Only other thing I can see that I don't personally like (just opinion) is the 1905 Edelbrock. It's the old-schooliest, low-techiest, thing you can do. It's a 60-year old Carter design that hasn't really been changed much. It's a chunk of aluminum that mixes fuel and air, but not well. I would much rather see a good Qjet or Holley-type carb on it. 600 cfm isn't really too small, but you will get a couple more ponies from a 750 and not really give up much down low.
 

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Discussion Starter · #8 ·
I had that cam in pretty much the same combo, only my 99 L31 only got rings and bearings. The block was decked, but I never calculated my final compression. But if Eric says it will work, you will be fine.
Mine ended up pushing a 4020 pound Squarebody 13.5s in the quarter. It ran very similar to the 406 I have right now. Good torque, good good torque with that cam.
And when I purchased a nice converter, seat of the pants feel was amazing. Along with a .4 second improvement in the 1/4. Both converters behaved the same, just the cheap one soaked up a lot of power. So much, I had to start using drag radials after because of traction problems...
Your weight has been mentioned before, but if you really are only 3600 that thing will move out pretty good.
I used stock rockers, and pushrods on mine, with an RPM Intake. I had a 670 Street Avenger, but I would recommend a 750 Holley or equivalent.
Power brakes worked fine. It was a really good running motor, and would have done good in a lighter car!
Thanks, that's reassuring.
 

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Discussion Starter · #9 ·
10.6:1 will work with premium and the very efficient vortec chambers, but you might have to get creative with timing curves. It's a little excessive, but not way off. I ran the next size smaller cam on a similar combo at 9.5:1 on 87 octane and it was just fine. Your problem is that the easy way to drop compression a bit is to do a thicker head gasket, but then your quench will suck and it may not do any good for detonation tolerance.

Only other thing I can see that I don't personally like (just opinion) is the 1905 Edelbrock. It's the old-schooliest, low-techiest, thing you can do. It's a 60-year old Carter design that hasn't really been changed much. It's a chunk of aluminum that mixes fuel and air, but not well. I would much rather see a good Qjet or Holley-type carb on it. 600 cfm isn't really too small, but you will get a couple more ponies from a 750 and not really give up much down low.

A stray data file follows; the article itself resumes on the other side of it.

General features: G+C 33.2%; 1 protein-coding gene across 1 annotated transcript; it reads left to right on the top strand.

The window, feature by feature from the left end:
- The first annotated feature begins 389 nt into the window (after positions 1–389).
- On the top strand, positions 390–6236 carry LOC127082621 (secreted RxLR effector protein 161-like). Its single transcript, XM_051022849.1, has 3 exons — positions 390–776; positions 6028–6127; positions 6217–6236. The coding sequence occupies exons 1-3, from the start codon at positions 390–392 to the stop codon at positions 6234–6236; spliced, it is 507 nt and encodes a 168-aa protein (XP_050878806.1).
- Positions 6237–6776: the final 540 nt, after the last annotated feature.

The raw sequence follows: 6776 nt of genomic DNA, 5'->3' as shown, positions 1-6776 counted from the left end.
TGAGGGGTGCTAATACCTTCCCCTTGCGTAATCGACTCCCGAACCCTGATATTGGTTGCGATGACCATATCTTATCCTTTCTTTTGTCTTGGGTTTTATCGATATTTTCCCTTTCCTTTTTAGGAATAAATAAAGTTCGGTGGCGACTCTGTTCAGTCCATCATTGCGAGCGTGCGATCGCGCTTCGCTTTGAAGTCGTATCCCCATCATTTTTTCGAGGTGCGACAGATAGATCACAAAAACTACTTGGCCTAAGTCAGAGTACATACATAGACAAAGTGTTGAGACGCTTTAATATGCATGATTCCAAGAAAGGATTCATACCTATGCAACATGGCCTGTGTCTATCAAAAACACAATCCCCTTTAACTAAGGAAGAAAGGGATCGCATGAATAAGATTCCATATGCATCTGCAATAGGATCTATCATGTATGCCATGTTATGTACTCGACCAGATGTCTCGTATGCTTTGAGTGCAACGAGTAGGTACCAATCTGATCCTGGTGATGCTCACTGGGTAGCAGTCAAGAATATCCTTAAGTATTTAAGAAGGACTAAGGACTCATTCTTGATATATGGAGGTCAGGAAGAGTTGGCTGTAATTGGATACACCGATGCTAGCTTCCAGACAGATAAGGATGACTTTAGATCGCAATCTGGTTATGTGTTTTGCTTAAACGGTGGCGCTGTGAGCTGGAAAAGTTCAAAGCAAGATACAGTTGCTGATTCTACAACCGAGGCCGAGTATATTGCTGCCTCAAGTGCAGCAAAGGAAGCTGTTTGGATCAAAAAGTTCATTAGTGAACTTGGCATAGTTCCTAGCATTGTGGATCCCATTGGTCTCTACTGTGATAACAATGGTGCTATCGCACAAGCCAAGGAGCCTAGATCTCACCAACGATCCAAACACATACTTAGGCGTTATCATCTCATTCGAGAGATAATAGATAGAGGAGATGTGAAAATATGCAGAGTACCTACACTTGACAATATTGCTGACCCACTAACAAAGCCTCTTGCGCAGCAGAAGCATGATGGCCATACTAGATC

I'm "saving money" with the carb I already have...unless I see a clean used Holley.
What sort of timing curve creativity do you suggest?
 

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Discussion Starter · #11 ·
If you really are looking for torque, a 3.75" stroke crank for a 383" stroker build is a much smarter move, especially at that weight and only 3.54 gear.
It's to the point now where you can buy the stroker rotating assembly kits at a cost nearly equal to the refurbishing cost of all the old parts.

That said, if you intend to stay stock stroke I don't see anything wrong with the plan, other than maybe a touch too much compression. I'd rather see about 10.2 if it isn't going to get a steady diet of premium grade pump gas.
If your willing to buy a good custom torque converter and not a shelf stock 'fitz-all stall', and step up one step (6°) on the cam duration then I wouldn't be afraid of the 10.6:1 plan.
Somethng like a 9-1/2" or 10" 35-3800 stall speed "tight" custom converter will act normal at partial throttles, then get up and boogie when you put the hammer down.
FTI, PTC, Transmission Specialties, Coan, Yank, Freakshow Performance could all handle the converter.

Stay away from B&M, TCI, Fairbanks, ACC/Alabama Boss Hog stay away.....B&M and TCI might still be able to do decent full competition converters, but the stuff you see in mail order parts dealers catalogs like Holeshot or Street fighter is just junk.

Last I knew The better Jegs brand converters, the XHD versions, were made by Transmission Specialties "white boxed" for Jeg's the last I knew, but that was a couple years back....pictures of the converter do still look the same though.
Pretty much comes down to the fact if you aren't spending $350+ on the converter, you aren't getting good stuff.

Don't know who might make the Summit converters.
Thanks for the great advice.
I'm gonna get off my wallet for a good converter. Your description of the results is exactly what I want.

The XR282 is too radical for me. If I understand the physics, XR282 has less dynamic compression than XR276, so the engine can stand more static compression. The hair-puller is the tradeoff between parts cost, fuel cost, and power.

The KB193-30 D-cups get me 9.74:1 with .040 squish.
The flat-tops are three bills less than the KB D-cups. Haven't found any other D that keeps the 1.56 compression height. I can get 10.2:1 with flat tops and .048 squish.